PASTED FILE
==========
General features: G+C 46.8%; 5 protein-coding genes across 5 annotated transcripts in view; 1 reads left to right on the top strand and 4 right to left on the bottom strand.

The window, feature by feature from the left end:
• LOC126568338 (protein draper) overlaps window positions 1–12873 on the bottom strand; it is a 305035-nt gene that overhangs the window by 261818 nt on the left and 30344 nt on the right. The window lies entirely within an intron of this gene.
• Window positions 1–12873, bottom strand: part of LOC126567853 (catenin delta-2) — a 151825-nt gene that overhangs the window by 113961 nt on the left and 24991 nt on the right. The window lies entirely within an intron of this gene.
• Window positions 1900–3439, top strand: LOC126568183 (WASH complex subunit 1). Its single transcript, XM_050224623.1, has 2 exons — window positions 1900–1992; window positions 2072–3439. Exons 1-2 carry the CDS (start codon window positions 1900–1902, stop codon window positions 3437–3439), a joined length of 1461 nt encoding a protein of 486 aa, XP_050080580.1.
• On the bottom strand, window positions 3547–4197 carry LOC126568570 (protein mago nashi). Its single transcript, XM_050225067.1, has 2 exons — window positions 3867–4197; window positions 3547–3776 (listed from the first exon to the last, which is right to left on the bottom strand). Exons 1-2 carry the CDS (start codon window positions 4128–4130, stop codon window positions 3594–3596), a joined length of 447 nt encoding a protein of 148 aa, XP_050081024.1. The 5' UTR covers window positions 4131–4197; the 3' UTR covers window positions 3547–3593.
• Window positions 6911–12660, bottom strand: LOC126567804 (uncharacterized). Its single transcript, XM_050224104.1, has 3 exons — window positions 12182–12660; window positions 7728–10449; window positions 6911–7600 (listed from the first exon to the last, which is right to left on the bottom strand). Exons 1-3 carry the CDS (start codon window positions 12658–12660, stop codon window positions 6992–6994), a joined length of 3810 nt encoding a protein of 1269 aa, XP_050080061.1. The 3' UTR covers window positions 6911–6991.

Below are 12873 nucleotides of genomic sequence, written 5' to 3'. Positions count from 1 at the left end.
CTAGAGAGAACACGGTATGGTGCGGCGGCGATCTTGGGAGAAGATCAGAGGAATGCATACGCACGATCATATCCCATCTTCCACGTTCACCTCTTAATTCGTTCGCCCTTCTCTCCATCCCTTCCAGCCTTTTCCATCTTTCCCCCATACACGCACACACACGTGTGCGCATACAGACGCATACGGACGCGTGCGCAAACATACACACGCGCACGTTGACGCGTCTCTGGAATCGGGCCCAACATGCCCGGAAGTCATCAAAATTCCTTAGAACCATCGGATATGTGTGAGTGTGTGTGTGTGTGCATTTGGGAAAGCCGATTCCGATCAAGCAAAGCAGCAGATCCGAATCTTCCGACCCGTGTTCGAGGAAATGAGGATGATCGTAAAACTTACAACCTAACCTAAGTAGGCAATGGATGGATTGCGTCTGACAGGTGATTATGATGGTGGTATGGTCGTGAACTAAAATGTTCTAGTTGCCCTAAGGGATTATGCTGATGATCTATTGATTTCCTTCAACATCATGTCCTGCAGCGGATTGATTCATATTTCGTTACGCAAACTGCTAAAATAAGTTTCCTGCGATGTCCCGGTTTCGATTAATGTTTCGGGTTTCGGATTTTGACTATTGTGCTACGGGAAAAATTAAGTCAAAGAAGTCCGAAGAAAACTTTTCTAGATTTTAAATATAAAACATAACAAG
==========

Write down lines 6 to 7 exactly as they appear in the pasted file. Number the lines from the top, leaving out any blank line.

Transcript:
• On the bottom strand, window positions 3547–4197 carry LOC126568570 (protein mago nashi). Its single transcript, XM_050225067.1, has 2 exons — window positions 3867–4197; window positions 3547–3776 (listed from the first exon to the last, which is right to left on the bottom strand). Exons 1-2 carry the CDS (start codon window positions 4128–4130, stop codon window positions 3594–3596), a joined length of 447 nt encoding a protein of 148 aa, XP_050081024.1. The 5' UTR covers window positions 4131–4197; the 3' UTR covers window positions 3547–3593.
• Window positions 6911–12660, bottom strand: LOC126567804 (uncharacterized). Its single transcript, XM_050224104.1, has 3 exons — window positions 12182–12660; window positions 7728–10449; window positions 6911–7600 (listed from the first exon to the last, which is right to left on the bottom strand). Exons 1-3 carry the CDS (start codon window positions 12658–12660, stop codon window positions 6992–6994), a joined length of 3810 nt encoding a protein of 1269 aa, XP_050080061.1. The 3' UTR covers window positions 6911–6991.